A note on new skills acquired - today I stitched the skin on top of my dogs' paw back together.  My first time stitching though I've helped with fixing animals (mostly cows and horses though) up plenty of times, which is handy because I knew what I needed in the way of bandages etc.  This is not the first time I've had to doctor him.  Last winter his shoulder was torn open and had to be bandaged daily for a couple weeks.  Several small wounds in the past but this was his worst to date.  Good thing he is such a good patient.  I would not have had to stitch him if a vet had made time, but they weren't taking emergencies today (even if it was something that would have taken them a half hour).  Very frustrating but ultimately not too big of a deal.

There were thunder storms rolling through today, and when I milked this evening the rain was falling heavy on the  barns tin roof.  I love milking when it's raining for the sound of it.  It is so calming to hear, maybe because my favorite house when I was growing up had a tin roof, but it's so nice.  Opal, however, was so full of it she was running in and out of the stall I milk in and jumping with all four legs off the ground, bucking and kicking and shaking her head.  Nothing like a warm day and a cool rain to bring us all to life!

Monday, June 14, 2010

Found the girls a man

I found a California buck this afternoon!  Ten months old.  He arrives tomorrow.  We will breed the rabbits this fall if all goes well : )  Our rabbits will birth 10 or so at a time (up to 70 lbs of finished meat once butchered) and were $6.  "Pastured" - which I'm going to start referring to as "lawned" since we have a town lot - rabbits don't consume nearly the feed that caged do so I'm curious to see how the numbers pan out in the end, but as of now rabbit meat is looking very economical.

The Rush of Spring

As we near the middle of June, I am finally feeling brave enough to put out the squash, tomatoes, root veg (of all sorts) and flowers that I have started from seed.  The herbs will go out once they're a bit sturdier.  In the last month I have noticed a few things that are from last year and have re-seeded on their own:  purple husk tomatillos (which thrived and produced immensely last year), onion sets that did not grow last year but thought they'd try this one, pansies throughout my purely-flowers-bed from us tossing the heads underneath the plants last year (then they spread with the watering), and a chunk of Stupice tomatoes (awesome, hearty cold weather - Czechoslovakian - tomato). Oh, and also a chunk of Early Market carrots.  All of the tomatoes that we planted are short season, cool climate adapted.  There are some from Scotland, and a repeat of the Stupice from Czechoslovakia.  I'm hoping that the Scottish are hearty also because fresh tomatoes are our absolute favorite.  The neighbor girls - the youngest in particular - "helped" me plant and her quiet, serious mimicking made my work fly by.  Watching kids absorb our actions is wonderful. 

Ruby's calf, Opal, has been receiving the lion's share of milk lately and is turning into an outstanding heifer.  We've been encouraged to "at least" show her locally, but also to take her to larger shows throughout the state this summer.  Not sure if we'll have time for that, but if we do continue to raise registered-only stock, then it would be good marketing for us to go on the road with our animals a bit.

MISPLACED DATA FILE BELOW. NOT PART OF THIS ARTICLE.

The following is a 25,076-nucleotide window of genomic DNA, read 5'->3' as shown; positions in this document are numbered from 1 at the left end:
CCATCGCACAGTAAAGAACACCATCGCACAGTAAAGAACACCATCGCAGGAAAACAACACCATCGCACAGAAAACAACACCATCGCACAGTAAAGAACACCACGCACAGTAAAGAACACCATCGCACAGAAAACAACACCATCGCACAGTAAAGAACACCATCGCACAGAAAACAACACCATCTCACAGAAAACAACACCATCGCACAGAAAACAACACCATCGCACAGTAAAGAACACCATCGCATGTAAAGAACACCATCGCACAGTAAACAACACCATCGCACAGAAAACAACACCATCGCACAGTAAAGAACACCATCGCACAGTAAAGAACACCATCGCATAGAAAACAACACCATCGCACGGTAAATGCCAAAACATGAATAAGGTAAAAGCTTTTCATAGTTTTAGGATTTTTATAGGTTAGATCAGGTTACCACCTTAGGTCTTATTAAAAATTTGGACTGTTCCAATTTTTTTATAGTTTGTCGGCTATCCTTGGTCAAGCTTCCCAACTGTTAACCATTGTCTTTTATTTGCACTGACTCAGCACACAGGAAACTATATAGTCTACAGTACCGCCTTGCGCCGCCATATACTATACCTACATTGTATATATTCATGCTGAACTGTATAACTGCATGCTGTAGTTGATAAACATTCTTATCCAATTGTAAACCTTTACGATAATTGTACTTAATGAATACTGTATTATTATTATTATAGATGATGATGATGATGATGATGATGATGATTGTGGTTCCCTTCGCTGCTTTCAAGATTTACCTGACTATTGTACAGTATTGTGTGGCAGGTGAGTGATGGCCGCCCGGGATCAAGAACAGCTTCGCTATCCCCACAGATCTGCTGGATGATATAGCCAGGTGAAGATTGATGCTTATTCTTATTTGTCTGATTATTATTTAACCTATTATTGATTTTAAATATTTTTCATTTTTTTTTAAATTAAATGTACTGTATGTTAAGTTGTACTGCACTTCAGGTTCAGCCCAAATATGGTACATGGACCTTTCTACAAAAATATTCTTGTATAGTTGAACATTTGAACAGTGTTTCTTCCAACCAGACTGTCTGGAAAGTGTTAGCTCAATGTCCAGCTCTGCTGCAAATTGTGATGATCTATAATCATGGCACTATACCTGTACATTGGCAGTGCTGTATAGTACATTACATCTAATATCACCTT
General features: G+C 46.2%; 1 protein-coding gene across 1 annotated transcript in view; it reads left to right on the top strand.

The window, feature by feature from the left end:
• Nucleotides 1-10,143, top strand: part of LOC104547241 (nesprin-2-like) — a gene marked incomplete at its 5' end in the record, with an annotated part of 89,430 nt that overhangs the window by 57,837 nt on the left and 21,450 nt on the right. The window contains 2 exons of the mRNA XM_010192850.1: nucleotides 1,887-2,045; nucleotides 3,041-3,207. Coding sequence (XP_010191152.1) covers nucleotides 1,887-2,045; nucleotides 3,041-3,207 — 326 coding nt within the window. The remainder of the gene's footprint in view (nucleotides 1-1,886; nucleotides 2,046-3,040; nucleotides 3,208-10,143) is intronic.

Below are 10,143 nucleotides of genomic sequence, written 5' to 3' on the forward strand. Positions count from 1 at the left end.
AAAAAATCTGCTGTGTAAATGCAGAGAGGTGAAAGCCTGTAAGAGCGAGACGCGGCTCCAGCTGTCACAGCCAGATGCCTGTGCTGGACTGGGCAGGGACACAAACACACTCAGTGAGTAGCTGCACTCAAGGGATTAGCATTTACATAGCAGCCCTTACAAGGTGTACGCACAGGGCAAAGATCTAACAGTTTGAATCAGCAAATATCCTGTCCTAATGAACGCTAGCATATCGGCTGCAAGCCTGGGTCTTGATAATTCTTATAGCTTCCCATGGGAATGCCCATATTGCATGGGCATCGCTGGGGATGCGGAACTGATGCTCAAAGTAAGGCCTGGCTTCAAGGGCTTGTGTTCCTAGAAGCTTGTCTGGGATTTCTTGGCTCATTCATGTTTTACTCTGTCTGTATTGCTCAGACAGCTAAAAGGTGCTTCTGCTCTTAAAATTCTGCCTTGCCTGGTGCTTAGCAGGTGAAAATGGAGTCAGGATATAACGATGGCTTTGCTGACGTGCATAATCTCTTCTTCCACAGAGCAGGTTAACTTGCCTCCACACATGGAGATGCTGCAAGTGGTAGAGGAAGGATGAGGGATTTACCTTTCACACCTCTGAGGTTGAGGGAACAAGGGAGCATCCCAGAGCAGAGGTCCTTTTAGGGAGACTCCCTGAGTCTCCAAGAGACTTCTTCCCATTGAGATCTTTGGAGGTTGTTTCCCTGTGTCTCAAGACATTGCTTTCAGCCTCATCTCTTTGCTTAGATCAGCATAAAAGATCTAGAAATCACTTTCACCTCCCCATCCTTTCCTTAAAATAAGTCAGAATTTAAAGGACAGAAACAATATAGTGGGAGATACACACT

The rabbits have been doing a great job mowing/grazing our lawn.  We move them once a day, and usually they have it pretty well trimmed down inside their pen.  Richard built the pen, so it is solid.  We joke that our dog house is "Fort Freitas" (also built by him) and that this is "Fort Rabbit" because they are both a bit heavy for their purposes.  At least we know they won't blow away, and should someone try to shoot our rabbits, the wood is thick enough to stop the bullet ; )

A note about becoming a more timely milker:  I am.  Not quite as early as I'd like, but much better than when we were sick!

Wednesday, June 9, 2010

Lazy milker and other happenings

I confess:  I am a lazy milker.  Not in the sense that it takes me forever to milk, but in the way that I hit the "snooze" button on my alarm several times before draggin myself out of bed.  The spring of sickness (meaning April/May for those of you who don't know we've been sick for what feels like all spring) taught me that the calf will consume every bit of the morning and evening milk if I am late.  This was why we bought a milking shorthorn after all - to be able to slide a little but still get sufficient milk - but it's allowed me to develop bad milker habits.  I am now working to restore the order that was: 6:00 a.m. milking. 

Yesterday we finally found out what bull Ruby was bred to, and now we will be able to register her with the American Shorthorn Association.  Mama Sharon (Richard's mom) is mailing the tattoo gun ( we have to tattoo Opal's ear for identification so she can be registered) so we should be able to register her by next month.  We also have to register a brand here...but do not have one designed yet.  We keep going back and forth, but really I think we'll just end up with initials with a bar or a rocker because it is simpler.  There are a TON of brands registered in Montana though, hopefully it doesn't take to long to find one thats available - we'd run out of ideas quickly I'm afraid lol.  Apparently if we drive to Helena, where the main office and master books are, the process is much quicker because you can get an instant answer.